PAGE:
7. Check the wort temperature with your thermometer. When it reaches 70-75 F, remove it from the ice bath. Cooling will take about 10 minutes.
  8. Pour the wort into the starter vessel using the funnel and cover loosely with foil.
  9. Add the yeast and swirl vigorously for 30 seconds, being careful not to spill.
  10. Place the starter somewhere where it won’t be knocked over.  It doesn’t need to be protected from light the way a batch of beer does.
  11. Add oxygen. You can do this using a stir plate or just give it a shake as often as possible for those first 24 hours.
  12. After 18-36 hours your starter will be done fermenting. You can either pitch it at this point into a fresh batch of beer, or if you are not yet ready to brew you can put it in the fridge until brew day. If this is the case, see the additional steps. Otherwise, you’re done!
  13. Bonus: How to make a frozen yeast bank (for avid homebrewers)

Additional steps if you are going to keep the yeast in the refrigerator until brew day:

  1. Store the starter in the refrigerator to let the yeast settle out of the wort and form a layer on the bottom.
  2. On brew day, take the starter out of the refrigerator and decant (pour off) the wort down the drain, while being careful to leave behind the yeast cake. Leave about a 1/2 inch of wort in the vessel so you can stir up the yeast. Give it a good swirl and set aside. Let the starter come up to room temperature before pitching. Taking it out of the refrigerator 3-5 hours before you pitch is a safe bet.
  3. When your cooled wort is in the fermentor and you are ready to pitch your yeast, give the starter one final swirl and pitch it into the wort.
  4. You are done!

Important Notes and Frequently Asked Questions

Sanitation is key to the whole process. If you screw this one up, not only will you infect your starter, but you’ll infect and ruin the batch of beer that you pour it into. For the best results be clean, diligent and very careful.

Hops do not need to be added to the starter. Remember we are making yeast, not beer. Some people add hops, but in my opinion it is an unnecessary step.

Do I pour in the whole starter or decant? A very good question. It really depends. If you are using a large starter ( 2L+) or are making a lighter beer where the starter could affect the flavor, then I recommend you decant. 

If you are making an 8% stout then you won’t notice the extra wort mixed in with the complexity of other flavors.  

If you do choose to decant, make sure you chill the starter to get the yeast out of suspension. Otherwise, you will pour yeast down the drain with the wort.

You don’t need a stir-plate to make a starter, but they are a good idea. What you do need however, is oxygen in the starter. Simply shaking the starter vessel every couple hours to give it a good swirl will get you results that are almost as good as the stir-plate. This helps allow the CO2 bubbles rise to escape and also promotes healthy fermentation.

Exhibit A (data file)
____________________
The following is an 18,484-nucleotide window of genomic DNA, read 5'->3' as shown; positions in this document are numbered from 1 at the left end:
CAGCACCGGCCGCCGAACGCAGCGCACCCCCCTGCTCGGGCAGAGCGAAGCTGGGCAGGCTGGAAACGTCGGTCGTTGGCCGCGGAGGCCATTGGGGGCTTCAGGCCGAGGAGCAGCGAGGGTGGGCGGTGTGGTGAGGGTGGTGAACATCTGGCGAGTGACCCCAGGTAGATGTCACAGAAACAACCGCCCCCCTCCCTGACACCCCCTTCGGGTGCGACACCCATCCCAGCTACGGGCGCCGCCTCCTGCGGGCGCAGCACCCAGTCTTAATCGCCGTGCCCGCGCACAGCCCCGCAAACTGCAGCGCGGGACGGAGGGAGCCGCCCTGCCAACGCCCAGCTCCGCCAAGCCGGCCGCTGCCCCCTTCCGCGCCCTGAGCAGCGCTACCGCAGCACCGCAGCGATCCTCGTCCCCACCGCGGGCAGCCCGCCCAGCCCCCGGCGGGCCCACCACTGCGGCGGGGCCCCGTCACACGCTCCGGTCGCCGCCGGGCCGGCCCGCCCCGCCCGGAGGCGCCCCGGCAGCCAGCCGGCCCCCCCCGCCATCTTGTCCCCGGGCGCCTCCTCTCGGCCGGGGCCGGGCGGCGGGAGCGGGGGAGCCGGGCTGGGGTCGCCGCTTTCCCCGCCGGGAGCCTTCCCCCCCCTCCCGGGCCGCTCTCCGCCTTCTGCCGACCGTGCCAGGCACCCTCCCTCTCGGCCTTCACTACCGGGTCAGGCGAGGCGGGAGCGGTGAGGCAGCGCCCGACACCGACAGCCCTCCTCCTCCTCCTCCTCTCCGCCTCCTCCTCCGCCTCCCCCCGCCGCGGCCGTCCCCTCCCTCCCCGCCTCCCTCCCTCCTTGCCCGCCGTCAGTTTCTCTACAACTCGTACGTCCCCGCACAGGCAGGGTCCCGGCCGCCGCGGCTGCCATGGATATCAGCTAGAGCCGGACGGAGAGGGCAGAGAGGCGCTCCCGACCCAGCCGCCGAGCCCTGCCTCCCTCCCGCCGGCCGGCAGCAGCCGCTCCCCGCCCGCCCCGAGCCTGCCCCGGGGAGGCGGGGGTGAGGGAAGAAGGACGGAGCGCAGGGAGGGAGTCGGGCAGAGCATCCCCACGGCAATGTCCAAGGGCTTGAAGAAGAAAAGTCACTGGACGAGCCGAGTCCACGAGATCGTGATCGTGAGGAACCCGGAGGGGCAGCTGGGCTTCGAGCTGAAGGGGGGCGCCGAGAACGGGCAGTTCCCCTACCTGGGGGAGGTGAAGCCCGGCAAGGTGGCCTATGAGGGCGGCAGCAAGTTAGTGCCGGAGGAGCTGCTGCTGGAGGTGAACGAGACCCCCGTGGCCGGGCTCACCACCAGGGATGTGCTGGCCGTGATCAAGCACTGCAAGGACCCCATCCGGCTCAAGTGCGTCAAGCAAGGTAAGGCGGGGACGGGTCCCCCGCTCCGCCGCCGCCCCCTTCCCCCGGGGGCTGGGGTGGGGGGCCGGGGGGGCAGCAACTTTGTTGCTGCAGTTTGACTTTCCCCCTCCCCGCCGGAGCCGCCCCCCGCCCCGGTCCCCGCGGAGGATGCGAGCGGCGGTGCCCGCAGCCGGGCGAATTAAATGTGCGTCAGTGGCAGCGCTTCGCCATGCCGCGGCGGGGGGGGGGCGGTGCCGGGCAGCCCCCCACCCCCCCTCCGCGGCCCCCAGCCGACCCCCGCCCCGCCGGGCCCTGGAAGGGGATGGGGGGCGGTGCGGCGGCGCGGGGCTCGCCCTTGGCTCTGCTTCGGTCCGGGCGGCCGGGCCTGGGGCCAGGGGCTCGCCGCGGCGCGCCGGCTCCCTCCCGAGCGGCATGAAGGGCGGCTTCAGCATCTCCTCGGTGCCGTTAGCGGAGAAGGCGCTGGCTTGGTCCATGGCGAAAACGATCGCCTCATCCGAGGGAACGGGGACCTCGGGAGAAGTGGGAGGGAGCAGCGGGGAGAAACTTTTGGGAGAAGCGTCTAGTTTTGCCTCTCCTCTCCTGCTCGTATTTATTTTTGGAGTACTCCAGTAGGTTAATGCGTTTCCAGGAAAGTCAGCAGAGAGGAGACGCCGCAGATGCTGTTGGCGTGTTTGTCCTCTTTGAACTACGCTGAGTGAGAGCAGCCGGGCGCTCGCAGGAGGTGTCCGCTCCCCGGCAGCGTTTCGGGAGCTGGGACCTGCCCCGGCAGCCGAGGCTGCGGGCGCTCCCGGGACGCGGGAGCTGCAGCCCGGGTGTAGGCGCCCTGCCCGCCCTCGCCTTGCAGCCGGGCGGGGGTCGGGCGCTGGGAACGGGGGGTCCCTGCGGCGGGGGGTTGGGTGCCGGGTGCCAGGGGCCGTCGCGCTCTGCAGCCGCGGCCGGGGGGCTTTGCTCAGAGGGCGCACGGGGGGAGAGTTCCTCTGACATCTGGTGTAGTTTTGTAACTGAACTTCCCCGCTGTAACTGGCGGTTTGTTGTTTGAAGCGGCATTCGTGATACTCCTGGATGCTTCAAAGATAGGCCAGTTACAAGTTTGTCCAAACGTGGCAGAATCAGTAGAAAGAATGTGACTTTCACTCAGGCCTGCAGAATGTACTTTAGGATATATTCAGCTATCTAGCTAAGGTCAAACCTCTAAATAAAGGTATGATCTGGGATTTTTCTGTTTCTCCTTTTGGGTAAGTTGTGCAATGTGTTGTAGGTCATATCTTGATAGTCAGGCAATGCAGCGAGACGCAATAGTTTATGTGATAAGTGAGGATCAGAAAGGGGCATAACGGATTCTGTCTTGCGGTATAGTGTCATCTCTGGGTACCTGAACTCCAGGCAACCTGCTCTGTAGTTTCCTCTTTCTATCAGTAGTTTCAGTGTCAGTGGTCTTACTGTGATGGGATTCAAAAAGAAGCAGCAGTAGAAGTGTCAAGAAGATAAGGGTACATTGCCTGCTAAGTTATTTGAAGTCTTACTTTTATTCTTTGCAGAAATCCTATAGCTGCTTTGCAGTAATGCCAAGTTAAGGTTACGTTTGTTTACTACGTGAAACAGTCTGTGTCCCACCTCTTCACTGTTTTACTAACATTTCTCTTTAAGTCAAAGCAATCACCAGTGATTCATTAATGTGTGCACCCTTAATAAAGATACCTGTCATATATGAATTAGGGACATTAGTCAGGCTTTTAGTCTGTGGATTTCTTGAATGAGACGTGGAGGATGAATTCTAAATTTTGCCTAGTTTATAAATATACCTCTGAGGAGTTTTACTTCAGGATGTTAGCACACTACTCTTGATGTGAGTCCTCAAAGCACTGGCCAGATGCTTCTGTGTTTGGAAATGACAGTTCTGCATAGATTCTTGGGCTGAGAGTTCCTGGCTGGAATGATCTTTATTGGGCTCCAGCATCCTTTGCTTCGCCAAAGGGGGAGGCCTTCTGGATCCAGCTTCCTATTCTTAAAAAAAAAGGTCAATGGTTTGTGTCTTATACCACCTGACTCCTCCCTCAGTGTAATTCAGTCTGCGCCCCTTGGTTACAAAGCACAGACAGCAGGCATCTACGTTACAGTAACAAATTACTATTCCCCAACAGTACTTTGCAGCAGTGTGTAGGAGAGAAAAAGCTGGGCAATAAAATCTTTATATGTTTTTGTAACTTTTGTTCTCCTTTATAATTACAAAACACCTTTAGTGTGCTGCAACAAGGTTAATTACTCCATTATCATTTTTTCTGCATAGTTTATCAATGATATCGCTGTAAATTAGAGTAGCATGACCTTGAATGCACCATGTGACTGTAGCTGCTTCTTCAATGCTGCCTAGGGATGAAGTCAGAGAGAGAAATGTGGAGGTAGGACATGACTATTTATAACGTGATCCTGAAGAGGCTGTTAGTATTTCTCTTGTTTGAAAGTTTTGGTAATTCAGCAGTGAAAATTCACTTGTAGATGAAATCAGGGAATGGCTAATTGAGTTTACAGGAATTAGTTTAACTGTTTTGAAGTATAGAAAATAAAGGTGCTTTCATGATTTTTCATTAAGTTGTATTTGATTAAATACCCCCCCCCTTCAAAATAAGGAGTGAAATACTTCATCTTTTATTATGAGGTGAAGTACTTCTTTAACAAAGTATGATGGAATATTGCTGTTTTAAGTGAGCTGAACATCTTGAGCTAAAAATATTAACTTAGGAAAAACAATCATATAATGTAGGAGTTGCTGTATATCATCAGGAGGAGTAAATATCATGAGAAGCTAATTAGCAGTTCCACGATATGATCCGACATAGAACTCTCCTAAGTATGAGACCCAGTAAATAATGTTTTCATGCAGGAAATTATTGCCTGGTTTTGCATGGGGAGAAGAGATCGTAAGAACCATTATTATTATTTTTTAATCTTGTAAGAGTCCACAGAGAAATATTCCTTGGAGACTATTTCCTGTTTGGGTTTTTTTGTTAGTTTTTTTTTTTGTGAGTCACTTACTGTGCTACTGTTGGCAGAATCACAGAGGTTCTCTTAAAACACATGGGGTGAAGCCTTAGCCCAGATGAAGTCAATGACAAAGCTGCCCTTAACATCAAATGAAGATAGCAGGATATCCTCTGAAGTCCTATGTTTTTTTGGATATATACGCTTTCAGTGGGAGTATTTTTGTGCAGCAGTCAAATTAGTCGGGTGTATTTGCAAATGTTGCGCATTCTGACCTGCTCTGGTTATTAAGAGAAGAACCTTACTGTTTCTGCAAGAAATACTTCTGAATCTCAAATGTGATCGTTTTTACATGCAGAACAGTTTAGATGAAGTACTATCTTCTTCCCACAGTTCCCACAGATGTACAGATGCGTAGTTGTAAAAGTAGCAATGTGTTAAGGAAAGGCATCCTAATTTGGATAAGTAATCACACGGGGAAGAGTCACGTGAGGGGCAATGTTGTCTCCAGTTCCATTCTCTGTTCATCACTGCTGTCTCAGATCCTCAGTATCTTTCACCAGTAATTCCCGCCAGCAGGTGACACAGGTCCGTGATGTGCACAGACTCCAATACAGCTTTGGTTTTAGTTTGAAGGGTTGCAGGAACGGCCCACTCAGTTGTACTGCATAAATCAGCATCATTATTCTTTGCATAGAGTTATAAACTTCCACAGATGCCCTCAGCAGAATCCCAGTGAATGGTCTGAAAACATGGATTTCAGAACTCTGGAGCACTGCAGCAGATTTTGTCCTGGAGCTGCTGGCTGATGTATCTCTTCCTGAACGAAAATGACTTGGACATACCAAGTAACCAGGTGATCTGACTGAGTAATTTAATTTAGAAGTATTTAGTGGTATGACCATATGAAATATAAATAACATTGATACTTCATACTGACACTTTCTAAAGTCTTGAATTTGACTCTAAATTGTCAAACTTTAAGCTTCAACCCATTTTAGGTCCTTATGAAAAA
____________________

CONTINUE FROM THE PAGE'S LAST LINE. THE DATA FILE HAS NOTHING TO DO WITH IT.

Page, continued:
Do not use an airlock. You want oxygen exchange between the liquid and air so all that is needed is loose fitting aluminum foil. This will allow oxygen to enter the vessel, but keep bugs out. A simple foam stopper will sufice for the best results.

It is a good idea to add yeast nutrient to the starter to help promote yeast growth, however, I usually fail to follow my own advice on this one. There are minerals in the DME that will provide yeast nutrients. Additional nutrients do help, but they are not necessary.

“How long will my starter last?” The sooner you use your starter the better. The longer you wait, the more yeast cells die off and the starter becomes less effective. Try to use it within a week. If you wait longer, you should use that yeast to make another starter.

And, if you get lazy like I do sometimes, here’s the premade version that I use and recommend.

Additional Resources

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Yeast: The Practical Guide to Beer Fermentation
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Yeast selection, storage and handling of yeast cultures, how to culture yeast and the art of rinsing/washing yeast cultures. How to set up a yeast lab, the basics of fermentation science and how it affects your beer, plus step by step procedures, equipment lists and a guide to troubleshooting are included.

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06/12/2021 05:30 pm GMT
Lead marketer, brewer, dad, and husband. Pretty much an all-round awesome guy.